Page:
Spriggs transcends pre-contest jitters
VAIL – Before John Spriggs clears a slopestyle course or a halfpipe wall he first likes to clear his head of expectations.This is how he landed a fifth-place finish in January among the whittled-down field of elite freeskiers in the 2005 U.S. Open superpipe event at Vail.
“Pretty much, I went in with not much expectation,” he said of the event. “Once I got into the finals, I started realizing I could be top-10 or top-five. Some of my best runs happen when I’m not really even thinking about it.”Maybe this is why the 16-year-old Ski and Snowboard Club Vail athlete isn’t putting a lot of thought into his performance in the Gravity Games, which begin Thursday at Copper Mountain. The event is considered to be a smaller version of the Winter X Games, and only invites a handful of qualified skiers and snowboarders to compete in halfpipe, slopestyle and cross racing.Along with Eric Archer, Clair Bidez, Jamie Sundberg and Claudia Bouvier, Spriggs is local athlete who landed a qualification. He accomplished this when he took second in last month’s Core Freeski Tour slopestyle at Breckenridge and also landed a wildcard entry into the Gravity Games halfpipe contest. Unlike the U.S. Open, which puts an initial field of dozens of athletes through several qualifiers, picking off all but the top candidates to emerge into the finals, athletes get just one chance to shine in front of the judges in the Gravity Games.”I think it’s going to be cool to have a lot of big names,” Spriggs said. “The U.S. Open has a lot of athletes and you really have to go through a lot to qualify. You have to beat out hundreds of kids. The X Games is a lot less athletes. It gets people with a better name.”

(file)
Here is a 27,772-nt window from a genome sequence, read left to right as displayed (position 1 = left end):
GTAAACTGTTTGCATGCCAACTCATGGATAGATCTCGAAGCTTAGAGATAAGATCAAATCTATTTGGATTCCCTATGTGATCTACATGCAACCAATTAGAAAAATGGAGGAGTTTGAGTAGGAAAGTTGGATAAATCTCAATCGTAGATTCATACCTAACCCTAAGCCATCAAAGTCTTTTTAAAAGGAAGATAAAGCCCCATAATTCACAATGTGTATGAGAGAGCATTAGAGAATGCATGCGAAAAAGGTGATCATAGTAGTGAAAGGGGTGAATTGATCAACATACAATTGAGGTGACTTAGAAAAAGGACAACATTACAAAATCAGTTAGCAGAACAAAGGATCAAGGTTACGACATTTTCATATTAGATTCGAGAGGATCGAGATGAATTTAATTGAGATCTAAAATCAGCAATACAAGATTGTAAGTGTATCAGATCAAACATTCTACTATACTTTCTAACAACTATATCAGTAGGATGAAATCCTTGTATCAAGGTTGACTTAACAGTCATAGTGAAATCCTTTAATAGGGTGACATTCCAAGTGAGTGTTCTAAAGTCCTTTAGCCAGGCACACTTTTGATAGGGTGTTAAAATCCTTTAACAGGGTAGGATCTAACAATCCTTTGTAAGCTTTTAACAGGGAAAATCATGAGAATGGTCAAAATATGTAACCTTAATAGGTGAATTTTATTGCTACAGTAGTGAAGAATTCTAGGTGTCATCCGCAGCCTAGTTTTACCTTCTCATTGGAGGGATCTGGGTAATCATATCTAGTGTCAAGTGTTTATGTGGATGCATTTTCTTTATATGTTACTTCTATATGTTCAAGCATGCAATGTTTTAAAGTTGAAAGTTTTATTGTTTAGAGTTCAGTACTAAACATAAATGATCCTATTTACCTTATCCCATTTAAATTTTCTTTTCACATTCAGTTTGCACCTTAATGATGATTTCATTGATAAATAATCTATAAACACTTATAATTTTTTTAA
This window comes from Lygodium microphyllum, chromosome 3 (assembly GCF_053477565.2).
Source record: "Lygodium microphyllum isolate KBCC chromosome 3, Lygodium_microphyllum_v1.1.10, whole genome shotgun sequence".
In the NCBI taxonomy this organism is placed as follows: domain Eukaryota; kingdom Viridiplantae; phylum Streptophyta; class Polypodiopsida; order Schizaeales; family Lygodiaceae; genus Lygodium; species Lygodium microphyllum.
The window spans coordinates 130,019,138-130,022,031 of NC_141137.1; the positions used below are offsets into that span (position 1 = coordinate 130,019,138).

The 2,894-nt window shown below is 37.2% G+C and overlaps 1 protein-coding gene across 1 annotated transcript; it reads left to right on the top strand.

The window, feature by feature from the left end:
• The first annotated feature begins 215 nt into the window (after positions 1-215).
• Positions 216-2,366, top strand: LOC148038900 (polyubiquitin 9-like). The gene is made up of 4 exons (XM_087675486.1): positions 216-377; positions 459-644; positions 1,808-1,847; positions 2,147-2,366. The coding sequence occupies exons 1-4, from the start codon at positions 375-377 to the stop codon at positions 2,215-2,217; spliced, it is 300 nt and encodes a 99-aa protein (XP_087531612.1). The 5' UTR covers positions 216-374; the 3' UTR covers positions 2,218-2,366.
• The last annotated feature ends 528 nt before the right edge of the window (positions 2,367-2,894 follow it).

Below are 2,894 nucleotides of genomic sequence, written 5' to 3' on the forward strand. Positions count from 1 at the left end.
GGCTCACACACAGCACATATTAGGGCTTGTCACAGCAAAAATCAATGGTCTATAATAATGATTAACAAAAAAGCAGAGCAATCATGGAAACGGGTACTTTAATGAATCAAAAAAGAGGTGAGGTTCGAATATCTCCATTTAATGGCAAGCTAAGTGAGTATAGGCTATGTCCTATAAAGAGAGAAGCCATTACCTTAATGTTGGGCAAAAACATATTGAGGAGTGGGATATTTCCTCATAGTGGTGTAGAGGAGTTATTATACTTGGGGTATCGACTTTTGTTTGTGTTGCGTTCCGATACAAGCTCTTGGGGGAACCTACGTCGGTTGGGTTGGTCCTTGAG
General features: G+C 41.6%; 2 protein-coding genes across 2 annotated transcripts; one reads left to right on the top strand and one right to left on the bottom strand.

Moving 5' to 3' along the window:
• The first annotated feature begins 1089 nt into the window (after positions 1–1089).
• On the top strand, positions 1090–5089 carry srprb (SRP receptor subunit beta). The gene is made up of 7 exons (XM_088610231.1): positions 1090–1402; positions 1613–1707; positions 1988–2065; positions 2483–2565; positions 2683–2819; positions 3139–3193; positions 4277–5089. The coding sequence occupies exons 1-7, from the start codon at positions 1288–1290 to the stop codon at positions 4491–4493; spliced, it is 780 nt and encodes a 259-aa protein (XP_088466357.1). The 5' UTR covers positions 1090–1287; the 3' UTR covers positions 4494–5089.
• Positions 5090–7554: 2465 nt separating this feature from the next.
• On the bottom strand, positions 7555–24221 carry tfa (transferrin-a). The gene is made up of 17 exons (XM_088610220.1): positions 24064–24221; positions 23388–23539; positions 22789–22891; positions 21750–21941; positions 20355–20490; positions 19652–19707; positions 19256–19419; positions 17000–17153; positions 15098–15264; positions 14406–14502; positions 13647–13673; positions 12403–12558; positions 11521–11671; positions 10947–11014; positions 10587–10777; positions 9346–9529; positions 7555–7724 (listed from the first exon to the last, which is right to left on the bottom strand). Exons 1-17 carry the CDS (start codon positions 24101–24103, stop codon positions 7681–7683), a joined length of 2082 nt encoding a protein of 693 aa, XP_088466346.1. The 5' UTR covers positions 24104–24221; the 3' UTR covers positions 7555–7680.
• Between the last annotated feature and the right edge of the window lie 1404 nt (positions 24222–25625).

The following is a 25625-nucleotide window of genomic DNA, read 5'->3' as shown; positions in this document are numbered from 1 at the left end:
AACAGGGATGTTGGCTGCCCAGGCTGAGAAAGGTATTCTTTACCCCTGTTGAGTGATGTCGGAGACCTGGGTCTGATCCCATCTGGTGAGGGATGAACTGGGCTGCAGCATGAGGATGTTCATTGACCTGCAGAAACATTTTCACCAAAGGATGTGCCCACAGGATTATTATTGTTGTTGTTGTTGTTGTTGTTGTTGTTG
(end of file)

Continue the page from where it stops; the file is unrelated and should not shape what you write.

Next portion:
All of those names – the Tanner Halls, the Jon Olssons, the Shaun Whites and Kelly Clarks – will be in attendance at the Gravity Games. Spriggs, who recently returned from the American Freeski Tour in California, isn’t somebody who lets a little thing like being up against big names go to his head. “It’s going to be like any event,” he said. “My plan is to do as well as I can. I do best when I roll up to the start gate and I haven’t put any pressure on myself and just ski for fun.”Most of Spriggs’ training has been through competitions. But he said he plans to throw a 1080 in each of his slopestyle and halfpipe runs and maybe a switch right-side 900, which he is very close to landing. He said the jumps on the slopestyle course at Copper have 60-foot tabletops and the pipe has a lot of pitch to it, so getting enough air to spin shouldn’t be a problem. “It’s definitely steeper than Vail’s,” he said of the pipe. “Judges really like amplitude, but it’s hard to keep your style together when you’re going so high. But I heard it’s a jam format, so I can mess around and throw a few different runs.”Staff Writer Shauna Farnell can be reached at 949-0555, ext. 610, or firstname.lastname@example.org.Vail Daily